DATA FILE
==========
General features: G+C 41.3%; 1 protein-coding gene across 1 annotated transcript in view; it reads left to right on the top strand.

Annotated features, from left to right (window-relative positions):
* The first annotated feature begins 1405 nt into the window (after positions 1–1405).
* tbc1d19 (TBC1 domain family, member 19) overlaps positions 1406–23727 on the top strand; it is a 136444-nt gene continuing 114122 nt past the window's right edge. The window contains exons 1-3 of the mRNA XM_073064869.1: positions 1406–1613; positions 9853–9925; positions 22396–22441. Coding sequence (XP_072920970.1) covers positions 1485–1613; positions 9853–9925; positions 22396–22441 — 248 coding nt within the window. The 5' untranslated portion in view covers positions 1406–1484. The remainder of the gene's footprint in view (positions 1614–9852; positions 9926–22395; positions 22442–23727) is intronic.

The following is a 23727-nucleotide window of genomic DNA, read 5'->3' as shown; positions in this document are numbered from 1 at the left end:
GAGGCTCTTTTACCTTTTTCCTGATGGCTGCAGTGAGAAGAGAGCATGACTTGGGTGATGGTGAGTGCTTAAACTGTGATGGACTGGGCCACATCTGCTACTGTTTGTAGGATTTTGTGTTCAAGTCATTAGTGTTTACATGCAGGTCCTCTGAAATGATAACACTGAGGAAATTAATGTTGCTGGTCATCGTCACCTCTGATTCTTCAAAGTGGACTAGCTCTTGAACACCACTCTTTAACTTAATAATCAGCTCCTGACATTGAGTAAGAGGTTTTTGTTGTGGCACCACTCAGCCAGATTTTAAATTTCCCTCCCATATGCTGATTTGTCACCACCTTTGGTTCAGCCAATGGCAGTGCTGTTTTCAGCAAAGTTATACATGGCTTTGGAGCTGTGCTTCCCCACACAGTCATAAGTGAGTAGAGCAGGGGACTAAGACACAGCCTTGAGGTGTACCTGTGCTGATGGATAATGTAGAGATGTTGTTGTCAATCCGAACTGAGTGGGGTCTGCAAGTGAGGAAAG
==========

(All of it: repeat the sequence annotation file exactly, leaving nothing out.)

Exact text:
General features: G+C 41.3%; 1 protein-coding gene across 1 annotated transcript in view; it reads left to right on the top strand.

Annotated features, from left to right (window-relative positions):
* The first annotated feature begins 1405 nt into the window (after positions 1–1405).
* tbc1d19 (TBC1 domain family, member 19) overlaps positions 1406–23727 on the top strand; it is a 136444-nt gene continuing 114122 nt past the window's right edge. The window contains exons 1-3 of the mRNA XM_073064869.1: positions 1406–1613; positions 9853–9925; positions 22396–22441. Coding sequence (XP_072920970.1) covers positions 1485–1613; positions 9853–9925; positions 22396–22441 — 248 coding nt within the window. The 5' untranslated portion in view covers positions 1406–1484. The remainder of the gene's footprint in view (positions 1614–9852; positions 9926–22395; positions 22442–23727) is intronic.

The following is a 23727-nucleotide window of genomic DNA, read 5'->3' as shown; positions in this document are numbered from 1 at the left end:
GAGGCTCTTTTACCTTTTTCCTGATGGCTGCAGTGAGAAGAGAGCATGACTTGGGTGATGGTGAGTGCTTAAACTGTGATGGACTGGGCCACATCTGCTACTGTTTGTAGGATTTTGTGTTCAAGTCATTAGTGTTTACATGCAGGTCCTCTGAAATGATAACACTGAGGAAATTAATGTTGCTGGTCATCGTCACCTCTGATTCTTCAAAGTGGACTAGCTCTTGAACACCACTCTTTAACTTAATAATCAGCTCCTGACATTGAGTAAGAGGTTTTTGTTGTGGCACCACTCAGCCAGATTTTAAATTTCCCTCCCATATGCTGATTTGTCACCACCTTTGGTTCAGCCAATGGCAGTGCTGTTTTCAGCAAAGTTATACATGGCTTTGGAGCTGTGCTTCCCCACACAGTCATAAGTGAGTAGAGCAGGGGACTAAGACACAGCCTTGAGGTGTACCTGTGCTGATGGATAATGTAGAGATGTTGTTGTCAATCCGAACTGAGTGGGGTCTGCAAGTGAGGAAAG